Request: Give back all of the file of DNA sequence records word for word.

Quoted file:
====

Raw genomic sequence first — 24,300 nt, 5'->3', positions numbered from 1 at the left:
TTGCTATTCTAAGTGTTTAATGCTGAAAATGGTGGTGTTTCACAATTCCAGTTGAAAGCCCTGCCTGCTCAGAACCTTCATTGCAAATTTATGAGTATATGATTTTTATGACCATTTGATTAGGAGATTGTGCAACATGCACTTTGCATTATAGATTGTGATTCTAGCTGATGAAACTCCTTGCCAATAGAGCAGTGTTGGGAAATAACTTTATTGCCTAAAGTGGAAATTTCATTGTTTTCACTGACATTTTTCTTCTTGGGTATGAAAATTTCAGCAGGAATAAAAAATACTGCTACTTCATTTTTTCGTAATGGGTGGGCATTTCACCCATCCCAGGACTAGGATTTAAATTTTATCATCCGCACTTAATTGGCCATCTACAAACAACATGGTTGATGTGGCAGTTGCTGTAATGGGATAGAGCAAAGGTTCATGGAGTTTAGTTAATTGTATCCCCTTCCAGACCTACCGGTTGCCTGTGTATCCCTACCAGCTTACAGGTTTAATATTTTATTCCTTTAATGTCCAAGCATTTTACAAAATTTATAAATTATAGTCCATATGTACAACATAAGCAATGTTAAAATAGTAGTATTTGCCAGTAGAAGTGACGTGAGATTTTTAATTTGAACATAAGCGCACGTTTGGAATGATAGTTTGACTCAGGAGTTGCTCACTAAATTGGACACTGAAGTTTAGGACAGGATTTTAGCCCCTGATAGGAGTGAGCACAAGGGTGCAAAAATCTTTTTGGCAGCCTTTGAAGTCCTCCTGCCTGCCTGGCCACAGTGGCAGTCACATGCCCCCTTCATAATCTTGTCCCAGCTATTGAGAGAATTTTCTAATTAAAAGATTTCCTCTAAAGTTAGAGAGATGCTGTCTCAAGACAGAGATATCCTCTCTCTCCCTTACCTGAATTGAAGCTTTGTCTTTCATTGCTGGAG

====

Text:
Raw genomic sequence first — 24,300 nt, 5'->3', positions numbered from 1 at the left:
TTGCTATTCTAAGTGTTTAATGCTGAAAATGGTGGTGTTTCACAATTCCAGTTGAAAGCCCTGCCTGCTCAGAACCTTCATTGCAAATTTATGAGTATATGATTTTTATGACCATTTGATTAGGAGATTGTGCAACATGCACTTTGCATTATAGATTGTGATTCTAGCTGATGAAACTCCTTGCCAATAGAGCAGTGTTGGGAAATAACTTTATTGCCTAAAGTGGAAATTTCATTGTTTTCACTGACATTTTTCTTCTTGGGTATGAAAATTTCAGCAGGAATAAAAAATACTGCTACTTCATTTTTTCGTAATGGGTGGGCATTTCACCCATCCCAGGACTAGGATTTAAATTTTATCATCCGCACTTAATTGGCCATCTACAAACAACATGGTTGATGTGGCAGTTGCTGTAATGGGATAGAGCAAAGGTTCATGGAGTTTAGTTAATTGTATCCCCTTCCAGACCTACCGGTTGCCTGTGTATCCCTACCAGCTTACAGGTTTAATATTTTATTCCTTTAATGTCCAAGCATTTTACAAAATTTATAAATTATAGTCCATATGTACAACATAAGCAATGTTAAAATAGTAGTATTTGCCAGTAGAAGTGACGTGAGATTTTTAATTTGAACATAAGCGCACGTTTGGAATGATAGTTTGACTCAGGAGTTGCTCACTAAATTGGACACTGAAGTTTAGGACAGGATTTTAGCCCCTGATAGGAGTGAGCACAAGGGTGCAAAAATCTTTTTGGCAGCCTTTGAAGTCCTCCTGCCTGCCTGGCCACAGTGGCAGTCACATGCCCCCTTCATAATCTTGTCCCAGCTATTGAGAGAATTTTCTAATTAAAAGATTTCCTCTAAAGTTAGAGAGATGCTGTCTCAAGACAGAGATATCCTCTCTCTCCCTTACCTGAATTGAAGCTTTGTCTTTCATTGCTGGAG